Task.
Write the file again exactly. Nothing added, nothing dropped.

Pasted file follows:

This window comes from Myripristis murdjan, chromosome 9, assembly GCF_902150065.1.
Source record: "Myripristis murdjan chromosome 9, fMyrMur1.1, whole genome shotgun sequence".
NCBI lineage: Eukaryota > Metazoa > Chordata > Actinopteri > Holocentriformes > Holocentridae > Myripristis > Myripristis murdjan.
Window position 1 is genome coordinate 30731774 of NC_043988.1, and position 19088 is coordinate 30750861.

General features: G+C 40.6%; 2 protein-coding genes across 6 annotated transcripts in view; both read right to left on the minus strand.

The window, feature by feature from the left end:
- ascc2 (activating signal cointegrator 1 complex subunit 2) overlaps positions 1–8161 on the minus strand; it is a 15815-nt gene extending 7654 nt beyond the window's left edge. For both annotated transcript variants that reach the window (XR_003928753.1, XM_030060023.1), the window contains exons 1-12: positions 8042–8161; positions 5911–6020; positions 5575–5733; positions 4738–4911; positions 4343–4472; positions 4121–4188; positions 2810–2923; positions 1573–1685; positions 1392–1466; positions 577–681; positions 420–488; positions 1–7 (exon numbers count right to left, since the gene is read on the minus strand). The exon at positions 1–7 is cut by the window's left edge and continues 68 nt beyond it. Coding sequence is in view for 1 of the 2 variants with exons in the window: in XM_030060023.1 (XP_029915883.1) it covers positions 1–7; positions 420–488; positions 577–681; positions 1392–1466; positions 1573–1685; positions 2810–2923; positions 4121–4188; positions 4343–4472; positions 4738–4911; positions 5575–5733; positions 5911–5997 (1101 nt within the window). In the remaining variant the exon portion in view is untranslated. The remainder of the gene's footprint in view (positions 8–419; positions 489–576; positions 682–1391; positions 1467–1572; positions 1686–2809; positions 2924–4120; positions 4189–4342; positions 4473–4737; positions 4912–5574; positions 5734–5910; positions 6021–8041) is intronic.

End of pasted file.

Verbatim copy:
This window comes from Myripristis murdjan, chromosome 9, assembly GCF_902150065.1.
Source record: "Myripristis murdjan chromosome 9, fMyrMur1.1, whole genome shotgun sequence".
NCBI lineage: Eukaryota > Metazoa > Chordata > Actinopteri > Holocentriformes > Holocentridae > Myripristis > Myripristis murdjan.
Window position 1 is genome coordinate 30731774 of NC_043988.1, and position 19088 is coordinate 30750861.

General features: G+C 40.6%; 2 protein-coding genes across 6 annotated transcripts in view; both read right to left on the minus strand.

The window, feature by feature from the left end:
- ascc2 (activating signal cointegrator 1 complex subunit 2) overlaps positions 1–8161 on the minus strand; it is a 15815-nt gene extending 7654 nt beyond the window's left edge. For both annotated transcript variants that reach the window (XR_003928753.1, XM_030060023.1), the window contains exons 1-12: positions 8042–8161; positions 5911–6020; positions 5575–5733; positions 4738–4911; positions 4343–4472; positions 4121–4188; positions 2810–2923; positions 1573–1685; positions 1392–1466; positions 577–681; positions 420–488; positions 1–7 (exon numbers count right to left, since the gene is read on the minus strand). The exon at positions 1–7 is cut by the window's left edge and continues 68 nt beyond it. Coding sequence is in view for 1 of the 2 variants with exons in the window: in XM_030060023.1 (XP_029915883.1) it covers positions 1–7; positions 420–488; positions 577–681; positions 1392–1466; positions 1573–1685; positions 2810–2923; positions 4121–4188; positions 4343–4472; positions 4738–4911; positions 5575–5733; positions 5911–5997 (1101 nt within the window). In the remaining variant the exon portion in view is untranslated. The remainder of the gene's footprint in view (positions 8–419; positions 489–576; positions 682–1391; positions 1467–1572; positions 1686–2809; positions 2924–4120; positions 4189–4342; positions 4473–4737; positions 4912–5574; positions 5734–5910; positions 6021–8041) is intronic.